The use of solid fluorescent lighting and primarily white interiors further help to convey the impression of artificial sunlight inside a man-made structure, contributing to the same sterile aesthetic. This stylistic decision gives the movie an unnatural quality. The ideals of the unnatural become man’s nature as he gets more dependent on electronics and technology, which forces him to stray from real nature and rely on the fake nature they have built themselves.
The settings in Kubrick’s movies are realistically portrayed so that viewers can experience various emotions. The beauty of the movie is how it uses architectural aspects as its central plot device.
The movie is a tireless work of cinematic art that challenges, confounds, and fascinates viewers more than fifty years after it was released, thanks to Kubrick’s originality and persistence in posing questions rather than providing solutions.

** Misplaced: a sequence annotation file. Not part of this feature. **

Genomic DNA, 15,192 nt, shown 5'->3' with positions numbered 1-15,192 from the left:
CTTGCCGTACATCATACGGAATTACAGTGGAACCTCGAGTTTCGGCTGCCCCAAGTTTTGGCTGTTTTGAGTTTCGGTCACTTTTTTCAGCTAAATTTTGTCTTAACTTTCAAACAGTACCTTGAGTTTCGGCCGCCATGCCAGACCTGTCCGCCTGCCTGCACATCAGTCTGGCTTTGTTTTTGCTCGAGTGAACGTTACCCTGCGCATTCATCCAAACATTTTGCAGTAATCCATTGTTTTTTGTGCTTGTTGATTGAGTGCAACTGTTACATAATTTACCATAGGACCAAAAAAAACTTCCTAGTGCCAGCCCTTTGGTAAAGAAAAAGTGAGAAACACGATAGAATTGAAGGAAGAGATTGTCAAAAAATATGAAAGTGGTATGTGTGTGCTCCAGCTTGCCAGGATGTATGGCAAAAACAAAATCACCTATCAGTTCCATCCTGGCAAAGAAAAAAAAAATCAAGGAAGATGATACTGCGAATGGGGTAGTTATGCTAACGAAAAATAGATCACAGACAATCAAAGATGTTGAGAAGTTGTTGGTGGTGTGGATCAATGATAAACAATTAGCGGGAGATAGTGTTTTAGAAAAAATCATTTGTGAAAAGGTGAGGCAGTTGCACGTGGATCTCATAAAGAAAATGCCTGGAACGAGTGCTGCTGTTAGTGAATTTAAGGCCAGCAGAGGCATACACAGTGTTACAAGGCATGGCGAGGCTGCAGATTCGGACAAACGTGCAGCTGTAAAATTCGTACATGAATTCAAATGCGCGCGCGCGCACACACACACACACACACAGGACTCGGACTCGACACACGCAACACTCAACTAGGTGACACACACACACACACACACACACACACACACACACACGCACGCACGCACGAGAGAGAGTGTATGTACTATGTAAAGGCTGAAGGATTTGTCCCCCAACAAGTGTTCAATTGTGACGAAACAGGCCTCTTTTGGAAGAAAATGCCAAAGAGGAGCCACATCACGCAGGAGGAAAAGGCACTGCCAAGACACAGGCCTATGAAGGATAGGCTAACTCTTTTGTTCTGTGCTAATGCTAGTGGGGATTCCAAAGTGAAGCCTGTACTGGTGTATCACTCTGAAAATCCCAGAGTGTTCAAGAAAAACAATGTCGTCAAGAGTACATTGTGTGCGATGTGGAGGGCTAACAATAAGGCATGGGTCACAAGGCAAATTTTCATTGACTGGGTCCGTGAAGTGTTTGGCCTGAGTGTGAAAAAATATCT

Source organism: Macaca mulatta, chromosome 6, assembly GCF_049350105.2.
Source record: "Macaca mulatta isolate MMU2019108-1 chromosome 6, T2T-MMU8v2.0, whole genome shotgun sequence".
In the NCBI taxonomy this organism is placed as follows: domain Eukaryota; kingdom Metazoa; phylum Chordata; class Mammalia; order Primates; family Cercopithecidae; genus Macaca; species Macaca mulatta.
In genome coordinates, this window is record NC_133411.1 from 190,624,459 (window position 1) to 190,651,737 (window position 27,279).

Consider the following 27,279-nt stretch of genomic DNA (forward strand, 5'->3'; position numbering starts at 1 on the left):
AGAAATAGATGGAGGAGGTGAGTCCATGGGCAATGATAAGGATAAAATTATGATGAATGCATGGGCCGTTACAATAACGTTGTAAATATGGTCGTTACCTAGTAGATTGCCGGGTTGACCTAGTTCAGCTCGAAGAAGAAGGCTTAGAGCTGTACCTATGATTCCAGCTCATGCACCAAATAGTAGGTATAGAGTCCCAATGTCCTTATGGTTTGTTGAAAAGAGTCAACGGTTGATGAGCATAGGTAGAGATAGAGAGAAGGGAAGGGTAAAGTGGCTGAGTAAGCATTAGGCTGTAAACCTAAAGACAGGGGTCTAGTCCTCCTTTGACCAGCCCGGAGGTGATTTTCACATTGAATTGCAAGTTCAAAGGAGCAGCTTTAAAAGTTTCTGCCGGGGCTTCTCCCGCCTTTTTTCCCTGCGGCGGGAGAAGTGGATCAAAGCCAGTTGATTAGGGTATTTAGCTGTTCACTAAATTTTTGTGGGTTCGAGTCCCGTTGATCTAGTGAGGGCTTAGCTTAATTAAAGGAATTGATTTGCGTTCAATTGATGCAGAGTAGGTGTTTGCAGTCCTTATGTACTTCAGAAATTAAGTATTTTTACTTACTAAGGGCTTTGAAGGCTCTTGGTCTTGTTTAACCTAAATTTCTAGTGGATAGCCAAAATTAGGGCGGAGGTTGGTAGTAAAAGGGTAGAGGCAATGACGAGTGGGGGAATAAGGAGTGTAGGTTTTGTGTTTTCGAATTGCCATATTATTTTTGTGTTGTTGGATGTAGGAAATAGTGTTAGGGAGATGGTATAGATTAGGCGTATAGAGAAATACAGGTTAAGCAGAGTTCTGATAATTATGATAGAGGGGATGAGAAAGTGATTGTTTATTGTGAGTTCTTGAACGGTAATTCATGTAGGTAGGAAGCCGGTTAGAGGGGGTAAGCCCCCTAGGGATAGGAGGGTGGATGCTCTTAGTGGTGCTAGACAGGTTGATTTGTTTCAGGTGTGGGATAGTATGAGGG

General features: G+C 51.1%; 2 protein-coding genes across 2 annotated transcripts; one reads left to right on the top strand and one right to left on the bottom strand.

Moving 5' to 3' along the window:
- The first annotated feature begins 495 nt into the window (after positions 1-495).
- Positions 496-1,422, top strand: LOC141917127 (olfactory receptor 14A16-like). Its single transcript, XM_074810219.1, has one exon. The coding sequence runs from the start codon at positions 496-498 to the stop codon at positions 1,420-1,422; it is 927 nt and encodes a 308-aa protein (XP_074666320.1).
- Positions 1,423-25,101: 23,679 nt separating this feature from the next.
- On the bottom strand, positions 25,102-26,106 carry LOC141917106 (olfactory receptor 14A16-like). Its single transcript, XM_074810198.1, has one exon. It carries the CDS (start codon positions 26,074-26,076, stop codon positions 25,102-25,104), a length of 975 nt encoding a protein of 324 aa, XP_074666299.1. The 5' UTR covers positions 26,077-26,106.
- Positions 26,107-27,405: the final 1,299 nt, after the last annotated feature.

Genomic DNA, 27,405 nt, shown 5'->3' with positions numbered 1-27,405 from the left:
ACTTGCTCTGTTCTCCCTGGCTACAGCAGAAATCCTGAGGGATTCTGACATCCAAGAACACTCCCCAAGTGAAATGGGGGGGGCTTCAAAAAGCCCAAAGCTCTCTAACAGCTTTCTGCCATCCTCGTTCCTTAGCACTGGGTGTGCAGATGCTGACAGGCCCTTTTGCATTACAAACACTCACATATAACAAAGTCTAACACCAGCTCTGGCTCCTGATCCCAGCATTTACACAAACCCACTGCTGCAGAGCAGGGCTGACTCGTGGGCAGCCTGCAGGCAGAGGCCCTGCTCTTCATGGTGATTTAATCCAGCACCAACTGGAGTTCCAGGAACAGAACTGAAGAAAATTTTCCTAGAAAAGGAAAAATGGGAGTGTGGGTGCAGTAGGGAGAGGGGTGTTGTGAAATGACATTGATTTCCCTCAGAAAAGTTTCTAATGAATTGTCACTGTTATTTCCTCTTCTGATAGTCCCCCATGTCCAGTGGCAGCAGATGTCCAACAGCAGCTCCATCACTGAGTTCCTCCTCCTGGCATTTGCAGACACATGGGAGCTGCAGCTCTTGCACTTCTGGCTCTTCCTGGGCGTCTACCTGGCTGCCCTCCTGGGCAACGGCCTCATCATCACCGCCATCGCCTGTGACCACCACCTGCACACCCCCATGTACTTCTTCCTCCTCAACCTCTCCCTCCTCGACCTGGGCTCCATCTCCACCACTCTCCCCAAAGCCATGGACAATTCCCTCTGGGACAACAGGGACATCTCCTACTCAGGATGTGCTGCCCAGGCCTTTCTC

The movie uses a method called recurring components to create a space. These scenes have a sense of duration thanks to the lighting repetition, symmetrical panels, and unique features. By doing so, focal points are created that make it clear where the character is going in the story. Despite the idea of ever-expanding space, these cramped tunnel environments give people a feeling of claustrophobia.
Size and scale | A Space Odyssey
The movie employs symmetrical lighting, which keeps “outside space” a focal point of the image, and uses a simple comparison to convey these spacecraft’s size and scale visually. The audience is given a sense of scale because of how little the humans are compared to the spacecraft and the surrounding buildings.
Further, the concept of scale is crucial to the movie’s overall theme. The Monolith’s primary function in the film is to manifest just as a race is about to advance to the next stage of evolution. The structure’s imposing size establishes a visual hierarchy between it and man. The relationship between Hal and man is once again hierarchical. Man’s development into a sentient being can be attributed to the monolith. The machine has advanced into its sentient race thanks to man.